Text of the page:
The Federal Capital Territory (FCT) Chief Judge Justice Ishaq Bello has given an order to magistrates in the FCT to stop granting remand orders to the Economic and Financial Crimes Commission (EFCC).
The EFCC has relied on FCT Magistrates Courts for remand warrants in order to keep in detention suspects being investigated for corruption and other economic crimes.
The anti-graft commission, last week, disclosed it had obtained a detention warrant from a Magistrates’ Court in the FCT, to keep the National Publicity Secretary of the Peoples Democratic Party (PDP), Olisa Metuh, in custody pending investigation conclusion.
Justice Bello gave the directive yesterday during his visit to the Keffi Medium Prison, Nasarawa State.
“I understand that the EFCC has been bringing some cases to you and you have been granting them remand orders. You must no longer do this from today”, Justice Bello said.
“You must not arraign people for offences as armed robbery, murder and other capital offences before Magistrates’ Courts, which they don’t have competence to handle.
“On no account should you (referring to the magistrates at the event) take cognisance of cases outside your jurisdiction and which you do not have power to try.
“You must decline jurisdiction on such cases. You must not do this from today,” Justice Bello said.
He directed the magistrates, the prison authorities and FCT High Court’s Deputy Chief Registrar, Magistrates, Sunday Ochimana to compile such cases before Magistrates’ Court in the FCT for him to reassign to the High Court.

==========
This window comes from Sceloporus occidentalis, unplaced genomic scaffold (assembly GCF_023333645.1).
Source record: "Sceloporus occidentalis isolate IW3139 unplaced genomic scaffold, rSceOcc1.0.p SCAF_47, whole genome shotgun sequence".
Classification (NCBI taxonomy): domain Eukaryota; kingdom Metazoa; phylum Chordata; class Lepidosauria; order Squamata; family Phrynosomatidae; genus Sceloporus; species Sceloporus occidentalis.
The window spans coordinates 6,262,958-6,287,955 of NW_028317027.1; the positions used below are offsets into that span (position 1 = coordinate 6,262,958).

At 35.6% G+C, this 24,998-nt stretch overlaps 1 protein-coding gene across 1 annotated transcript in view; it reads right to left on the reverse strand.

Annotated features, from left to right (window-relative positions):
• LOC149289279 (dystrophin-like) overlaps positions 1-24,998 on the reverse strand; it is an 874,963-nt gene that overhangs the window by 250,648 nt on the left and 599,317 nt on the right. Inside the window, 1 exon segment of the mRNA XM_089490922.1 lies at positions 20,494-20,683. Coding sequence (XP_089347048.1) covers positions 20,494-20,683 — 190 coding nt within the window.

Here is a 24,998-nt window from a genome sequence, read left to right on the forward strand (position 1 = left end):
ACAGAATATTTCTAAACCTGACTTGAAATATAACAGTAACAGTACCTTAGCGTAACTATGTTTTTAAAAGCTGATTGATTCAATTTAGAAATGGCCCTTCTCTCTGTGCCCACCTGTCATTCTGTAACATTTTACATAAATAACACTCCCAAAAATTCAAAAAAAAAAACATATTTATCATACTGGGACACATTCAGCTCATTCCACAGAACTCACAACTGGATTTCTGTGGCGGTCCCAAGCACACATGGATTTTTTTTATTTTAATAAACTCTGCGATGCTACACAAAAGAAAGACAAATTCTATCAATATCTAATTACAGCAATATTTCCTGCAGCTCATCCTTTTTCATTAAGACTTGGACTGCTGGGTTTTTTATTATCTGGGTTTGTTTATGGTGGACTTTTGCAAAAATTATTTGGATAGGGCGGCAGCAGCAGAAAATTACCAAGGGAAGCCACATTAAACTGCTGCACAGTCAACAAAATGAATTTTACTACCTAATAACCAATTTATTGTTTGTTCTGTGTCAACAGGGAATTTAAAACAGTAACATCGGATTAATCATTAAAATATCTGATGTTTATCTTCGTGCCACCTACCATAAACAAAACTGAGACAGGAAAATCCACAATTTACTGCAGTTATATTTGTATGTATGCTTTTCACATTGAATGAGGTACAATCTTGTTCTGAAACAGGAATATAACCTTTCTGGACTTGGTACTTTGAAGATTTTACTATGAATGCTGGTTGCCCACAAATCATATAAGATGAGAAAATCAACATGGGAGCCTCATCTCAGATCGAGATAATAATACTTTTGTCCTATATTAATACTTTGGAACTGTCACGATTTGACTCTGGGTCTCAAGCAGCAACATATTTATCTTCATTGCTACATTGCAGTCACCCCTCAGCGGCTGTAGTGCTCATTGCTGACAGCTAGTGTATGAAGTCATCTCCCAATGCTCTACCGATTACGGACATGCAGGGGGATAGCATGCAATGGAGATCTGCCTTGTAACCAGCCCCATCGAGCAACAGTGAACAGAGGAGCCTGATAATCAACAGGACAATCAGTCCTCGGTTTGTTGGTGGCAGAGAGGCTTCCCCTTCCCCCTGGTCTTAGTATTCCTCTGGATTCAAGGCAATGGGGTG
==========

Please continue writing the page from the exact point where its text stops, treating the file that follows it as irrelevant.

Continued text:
The judge’s position was informed by his realization, while reviewing cases of some awaiting trial inmates, that some of them were charged before the courts for capital offences.
One of such cases was that of Queen Usa, charged with conspiracy and armed robbery.
Justice Bello directed that the case be transferred to Court 18 of the High Court of FCT.
But Section 293 of the Administration of Criminal Justice Act (ACJA) 2015 allows magistrates to remand suspects on holding charge for two weeks.
Justice Bello, who reviewed about 322 criminal cases, freed five awaiting trial inmates on the grounds that they were being held unjustly.
Among the 322 inmates, 301 were from the medium prison (all male), while 21 were from the Old Prison in Keffi (for male and female).
Those in Justice Bello’s entourage were judges, magistrates and other top officials as well as prosecutors in the Federal Ministry of Justice, led by the Director of Public Prosecutors, Mr. Mohammed Diri, and Prosecutors from the Legal Department of the Nigeria Police Force.